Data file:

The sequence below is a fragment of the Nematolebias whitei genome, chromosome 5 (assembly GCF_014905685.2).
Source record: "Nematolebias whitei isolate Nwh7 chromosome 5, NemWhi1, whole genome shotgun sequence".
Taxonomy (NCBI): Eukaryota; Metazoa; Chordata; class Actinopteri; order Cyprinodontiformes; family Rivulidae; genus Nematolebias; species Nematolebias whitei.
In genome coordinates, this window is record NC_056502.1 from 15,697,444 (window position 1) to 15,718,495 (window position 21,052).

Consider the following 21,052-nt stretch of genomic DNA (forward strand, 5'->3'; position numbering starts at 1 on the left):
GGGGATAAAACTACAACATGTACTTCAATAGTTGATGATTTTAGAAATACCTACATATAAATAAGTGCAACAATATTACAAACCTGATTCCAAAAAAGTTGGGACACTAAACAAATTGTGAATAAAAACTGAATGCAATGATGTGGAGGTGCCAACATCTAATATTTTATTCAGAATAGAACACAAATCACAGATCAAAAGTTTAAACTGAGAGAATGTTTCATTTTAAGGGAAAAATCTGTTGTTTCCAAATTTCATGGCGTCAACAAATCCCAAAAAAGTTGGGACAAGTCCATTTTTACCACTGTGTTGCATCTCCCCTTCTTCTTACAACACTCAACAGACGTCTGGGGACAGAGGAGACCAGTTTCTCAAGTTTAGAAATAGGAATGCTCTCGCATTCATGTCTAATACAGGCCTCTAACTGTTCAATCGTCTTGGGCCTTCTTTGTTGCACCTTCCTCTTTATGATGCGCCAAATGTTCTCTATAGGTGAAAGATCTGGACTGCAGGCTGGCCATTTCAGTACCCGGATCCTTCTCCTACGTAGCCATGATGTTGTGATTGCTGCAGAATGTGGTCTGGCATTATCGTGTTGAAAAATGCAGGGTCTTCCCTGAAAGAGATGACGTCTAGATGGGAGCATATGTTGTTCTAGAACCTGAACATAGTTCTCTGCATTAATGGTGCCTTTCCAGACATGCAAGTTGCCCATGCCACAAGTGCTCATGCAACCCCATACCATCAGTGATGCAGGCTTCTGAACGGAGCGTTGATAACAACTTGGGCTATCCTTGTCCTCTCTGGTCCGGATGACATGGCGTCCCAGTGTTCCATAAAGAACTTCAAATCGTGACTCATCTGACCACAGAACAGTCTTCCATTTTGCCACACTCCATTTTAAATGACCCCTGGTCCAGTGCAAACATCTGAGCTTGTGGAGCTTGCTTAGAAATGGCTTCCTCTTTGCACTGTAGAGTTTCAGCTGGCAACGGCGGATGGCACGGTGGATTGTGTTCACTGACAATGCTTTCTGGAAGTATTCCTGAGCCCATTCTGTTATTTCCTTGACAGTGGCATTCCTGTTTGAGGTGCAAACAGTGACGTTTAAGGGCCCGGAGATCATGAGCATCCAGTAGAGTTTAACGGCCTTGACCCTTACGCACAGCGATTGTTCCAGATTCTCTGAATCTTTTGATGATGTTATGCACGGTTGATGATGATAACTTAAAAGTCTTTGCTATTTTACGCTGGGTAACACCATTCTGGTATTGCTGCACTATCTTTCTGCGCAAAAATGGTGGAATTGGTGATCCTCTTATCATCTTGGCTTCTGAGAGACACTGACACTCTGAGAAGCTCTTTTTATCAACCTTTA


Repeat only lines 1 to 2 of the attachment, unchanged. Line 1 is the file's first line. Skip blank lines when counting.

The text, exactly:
The sequence below is a fragment of the Nematolebias whitei genome, chromosome 5 (assembly GCF_014905685.2).
Source record: "Nematolebias whitei isolate Nwh7 chromosome 5, NemWhi1, whole genome shotgun sequence".